Try though it does to tell the tale of French fin de siècle novelist Sidonie-Gabrielle Colette’s troubled marital journey, Wash Westmoreland’s brief biopic suffers from a clunky narrative form that never allows its characters to exist beyond two-dimensional qualities.
In life, Colette was a novelist, actress, journalist and bi-sexual woman; in this film she is reduced to playing martyr/victim of a greedy man.
A by-committee screenplay (by three writers) is to blame. Two screenwriters can work exquisitely together because they each have to stand up for their beliefs, but must also be able to compromise responsibly. With three writers, two are always going to gang up on one; it’s not a healthy environment for creativity.
It is frustrating to watch Kiera Knightley struggle with a role to which she seems so well-suited. More irritating is Dominic West’s weakly overbearing portrayal of Colette’s roustabout author husband Willy. West gets caught “acting” on more than one occasion, perhaps because his character’s motivations are so muddy. It would be a tall order for any actor to elevate such dramatically flat source material.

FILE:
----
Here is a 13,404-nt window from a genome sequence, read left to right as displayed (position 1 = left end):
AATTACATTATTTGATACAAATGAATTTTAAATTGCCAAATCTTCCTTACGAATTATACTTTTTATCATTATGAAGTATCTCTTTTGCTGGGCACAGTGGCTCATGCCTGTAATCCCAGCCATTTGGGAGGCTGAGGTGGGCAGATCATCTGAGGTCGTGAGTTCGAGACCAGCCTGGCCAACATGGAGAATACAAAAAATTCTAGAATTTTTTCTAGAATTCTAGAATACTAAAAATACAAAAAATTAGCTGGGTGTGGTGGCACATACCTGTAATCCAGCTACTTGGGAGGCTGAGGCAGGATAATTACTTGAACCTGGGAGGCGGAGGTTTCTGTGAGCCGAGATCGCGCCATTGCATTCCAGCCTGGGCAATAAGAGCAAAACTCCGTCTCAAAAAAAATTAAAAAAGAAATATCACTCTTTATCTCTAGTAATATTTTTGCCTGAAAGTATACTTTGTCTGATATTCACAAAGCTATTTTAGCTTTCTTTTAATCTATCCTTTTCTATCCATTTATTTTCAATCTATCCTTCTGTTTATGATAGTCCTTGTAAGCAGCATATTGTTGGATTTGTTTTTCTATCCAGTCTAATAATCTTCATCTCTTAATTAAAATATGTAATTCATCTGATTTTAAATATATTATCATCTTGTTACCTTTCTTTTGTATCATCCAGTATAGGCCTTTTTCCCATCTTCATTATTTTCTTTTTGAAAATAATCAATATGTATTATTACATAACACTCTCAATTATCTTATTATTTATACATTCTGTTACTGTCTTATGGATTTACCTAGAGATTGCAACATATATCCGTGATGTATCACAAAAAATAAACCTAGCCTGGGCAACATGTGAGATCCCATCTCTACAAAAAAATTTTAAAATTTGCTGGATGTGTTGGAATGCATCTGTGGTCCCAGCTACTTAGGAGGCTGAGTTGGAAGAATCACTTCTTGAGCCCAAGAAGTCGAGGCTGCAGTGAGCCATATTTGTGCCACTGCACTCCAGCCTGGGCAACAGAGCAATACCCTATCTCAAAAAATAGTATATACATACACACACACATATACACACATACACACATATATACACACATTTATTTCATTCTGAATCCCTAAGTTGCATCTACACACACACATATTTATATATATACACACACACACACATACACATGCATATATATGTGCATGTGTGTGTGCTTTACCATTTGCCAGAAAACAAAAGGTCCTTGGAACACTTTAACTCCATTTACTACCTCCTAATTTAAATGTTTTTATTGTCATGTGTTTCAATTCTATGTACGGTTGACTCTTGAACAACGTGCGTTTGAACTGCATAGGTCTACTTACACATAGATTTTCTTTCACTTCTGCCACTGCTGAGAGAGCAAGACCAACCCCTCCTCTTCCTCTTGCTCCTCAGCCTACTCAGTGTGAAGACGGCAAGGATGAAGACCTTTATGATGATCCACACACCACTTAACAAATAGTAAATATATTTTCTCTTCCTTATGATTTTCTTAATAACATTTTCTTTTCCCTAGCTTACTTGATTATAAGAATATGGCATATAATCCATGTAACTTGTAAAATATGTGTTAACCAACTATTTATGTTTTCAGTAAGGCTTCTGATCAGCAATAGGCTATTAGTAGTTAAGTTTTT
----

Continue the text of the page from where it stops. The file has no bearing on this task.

“Colette” fails even as a generic period drama because it doesn’t dare show what truly drives its characters’ carnal passions. Willy is a selfish horndog, Colette is a gifted author with lesbian leanings. Colette’s would-be girlfriend has the charisma of a piece of wood. There you have it, a movie that was doomed before the first day of filming began. Tragic.
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